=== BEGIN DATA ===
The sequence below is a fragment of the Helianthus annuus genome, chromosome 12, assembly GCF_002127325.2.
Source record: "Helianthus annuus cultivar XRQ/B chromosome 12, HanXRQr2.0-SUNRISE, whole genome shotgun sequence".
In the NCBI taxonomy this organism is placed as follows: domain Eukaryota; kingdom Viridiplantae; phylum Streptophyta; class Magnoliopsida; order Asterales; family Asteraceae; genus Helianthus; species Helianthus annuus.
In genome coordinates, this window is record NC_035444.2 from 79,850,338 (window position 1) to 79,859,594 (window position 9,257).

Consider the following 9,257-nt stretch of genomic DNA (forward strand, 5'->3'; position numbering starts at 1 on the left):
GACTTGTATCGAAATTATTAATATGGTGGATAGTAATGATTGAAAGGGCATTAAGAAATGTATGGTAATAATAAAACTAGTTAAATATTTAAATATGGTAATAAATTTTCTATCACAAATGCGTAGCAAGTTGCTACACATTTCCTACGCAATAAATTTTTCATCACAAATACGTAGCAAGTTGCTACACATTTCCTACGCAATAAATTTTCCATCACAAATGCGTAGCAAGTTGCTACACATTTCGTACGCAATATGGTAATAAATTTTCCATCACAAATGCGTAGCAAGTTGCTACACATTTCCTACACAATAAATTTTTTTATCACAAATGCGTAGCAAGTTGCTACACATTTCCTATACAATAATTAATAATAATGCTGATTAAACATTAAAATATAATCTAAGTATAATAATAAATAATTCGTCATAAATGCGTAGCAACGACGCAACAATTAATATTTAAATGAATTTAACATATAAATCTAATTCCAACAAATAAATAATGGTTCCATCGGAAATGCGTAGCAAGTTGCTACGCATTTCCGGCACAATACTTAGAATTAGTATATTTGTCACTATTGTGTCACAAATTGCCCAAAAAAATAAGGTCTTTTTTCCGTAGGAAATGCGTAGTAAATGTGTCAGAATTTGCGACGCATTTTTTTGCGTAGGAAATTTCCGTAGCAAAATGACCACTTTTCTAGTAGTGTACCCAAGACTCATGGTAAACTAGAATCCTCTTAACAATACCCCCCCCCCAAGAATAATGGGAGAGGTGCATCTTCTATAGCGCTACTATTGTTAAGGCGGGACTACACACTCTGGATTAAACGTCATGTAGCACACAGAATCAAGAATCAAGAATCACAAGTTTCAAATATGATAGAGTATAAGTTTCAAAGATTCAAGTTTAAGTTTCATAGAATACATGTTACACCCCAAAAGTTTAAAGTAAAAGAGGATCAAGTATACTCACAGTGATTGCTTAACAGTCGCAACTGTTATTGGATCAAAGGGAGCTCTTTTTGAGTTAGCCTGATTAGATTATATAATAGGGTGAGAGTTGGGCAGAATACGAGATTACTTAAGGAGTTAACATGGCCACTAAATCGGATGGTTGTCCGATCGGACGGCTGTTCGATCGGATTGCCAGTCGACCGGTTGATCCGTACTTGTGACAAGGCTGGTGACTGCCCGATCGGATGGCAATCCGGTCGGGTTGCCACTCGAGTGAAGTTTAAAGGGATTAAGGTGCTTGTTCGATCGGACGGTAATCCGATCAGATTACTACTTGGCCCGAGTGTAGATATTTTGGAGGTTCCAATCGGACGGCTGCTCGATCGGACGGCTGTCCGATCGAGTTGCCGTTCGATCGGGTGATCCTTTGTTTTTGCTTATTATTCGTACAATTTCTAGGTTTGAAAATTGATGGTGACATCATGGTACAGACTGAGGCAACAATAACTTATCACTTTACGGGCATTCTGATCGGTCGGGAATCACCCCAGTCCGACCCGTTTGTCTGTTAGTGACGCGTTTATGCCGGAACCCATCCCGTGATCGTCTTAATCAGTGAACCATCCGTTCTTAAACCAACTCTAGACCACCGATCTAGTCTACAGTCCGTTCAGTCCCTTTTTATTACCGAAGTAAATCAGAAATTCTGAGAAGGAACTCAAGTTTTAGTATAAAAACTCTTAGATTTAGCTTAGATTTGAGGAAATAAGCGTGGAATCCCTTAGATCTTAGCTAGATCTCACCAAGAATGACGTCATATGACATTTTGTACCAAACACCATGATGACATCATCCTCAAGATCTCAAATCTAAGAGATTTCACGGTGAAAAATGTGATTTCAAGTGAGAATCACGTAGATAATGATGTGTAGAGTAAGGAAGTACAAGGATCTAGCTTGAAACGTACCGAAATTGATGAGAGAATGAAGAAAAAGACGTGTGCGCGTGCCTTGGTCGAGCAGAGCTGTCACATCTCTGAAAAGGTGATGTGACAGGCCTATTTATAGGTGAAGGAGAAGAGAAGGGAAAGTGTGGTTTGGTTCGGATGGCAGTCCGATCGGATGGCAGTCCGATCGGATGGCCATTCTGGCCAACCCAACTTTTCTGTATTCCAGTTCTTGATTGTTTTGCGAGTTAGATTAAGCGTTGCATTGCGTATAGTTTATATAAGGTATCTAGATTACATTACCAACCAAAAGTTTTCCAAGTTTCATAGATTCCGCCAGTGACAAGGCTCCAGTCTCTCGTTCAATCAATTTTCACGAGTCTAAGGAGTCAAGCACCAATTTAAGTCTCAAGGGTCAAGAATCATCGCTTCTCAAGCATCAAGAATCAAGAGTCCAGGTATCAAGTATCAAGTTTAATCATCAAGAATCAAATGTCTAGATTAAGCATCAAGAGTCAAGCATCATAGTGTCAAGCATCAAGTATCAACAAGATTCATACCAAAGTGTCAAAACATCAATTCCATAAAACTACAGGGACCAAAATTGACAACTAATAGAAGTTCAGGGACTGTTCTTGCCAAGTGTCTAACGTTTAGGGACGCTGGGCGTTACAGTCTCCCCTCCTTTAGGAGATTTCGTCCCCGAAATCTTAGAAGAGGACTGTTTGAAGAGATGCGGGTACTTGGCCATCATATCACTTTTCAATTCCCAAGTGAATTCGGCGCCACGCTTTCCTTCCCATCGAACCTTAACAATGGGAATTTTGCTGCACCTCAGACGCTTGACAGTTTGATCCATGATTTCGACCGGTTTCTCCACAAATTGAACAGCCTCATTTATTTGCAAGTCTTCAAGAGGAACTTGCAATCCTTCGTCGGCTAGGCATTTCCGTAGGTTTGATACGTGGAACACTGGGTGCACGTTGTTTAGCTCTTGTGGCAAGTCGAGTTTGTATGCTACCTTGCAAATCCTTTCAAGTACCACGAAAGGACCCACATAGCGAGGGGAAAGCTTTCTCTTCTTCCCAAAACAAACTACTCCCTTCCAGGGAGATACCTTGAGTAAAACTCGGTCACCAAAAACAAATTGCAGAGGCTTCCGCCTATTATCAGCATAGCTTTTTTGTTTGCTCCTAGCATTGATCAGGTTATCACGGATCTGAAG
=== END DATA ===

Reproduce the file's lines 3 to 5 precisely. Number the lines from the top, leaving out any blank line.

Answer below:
In the NCBI taxonomy this organism is placed as follows: domain Eukaryota; kingdom Viridiplantae; phylum Streptophyta; class Magnoliopsida; order Asterales; family Asteraceae; genus Helianthus; species Helianthus annuus.
In genome coordinates, this window is record NC_035444.2 from 79,850,338 (window position 1) to 79,859,594 (window position 9,257).

Consider the following 9,257-nt stretch of genomic DNA (forward strand, 5'->3'; position numbering starts at 1 on the left):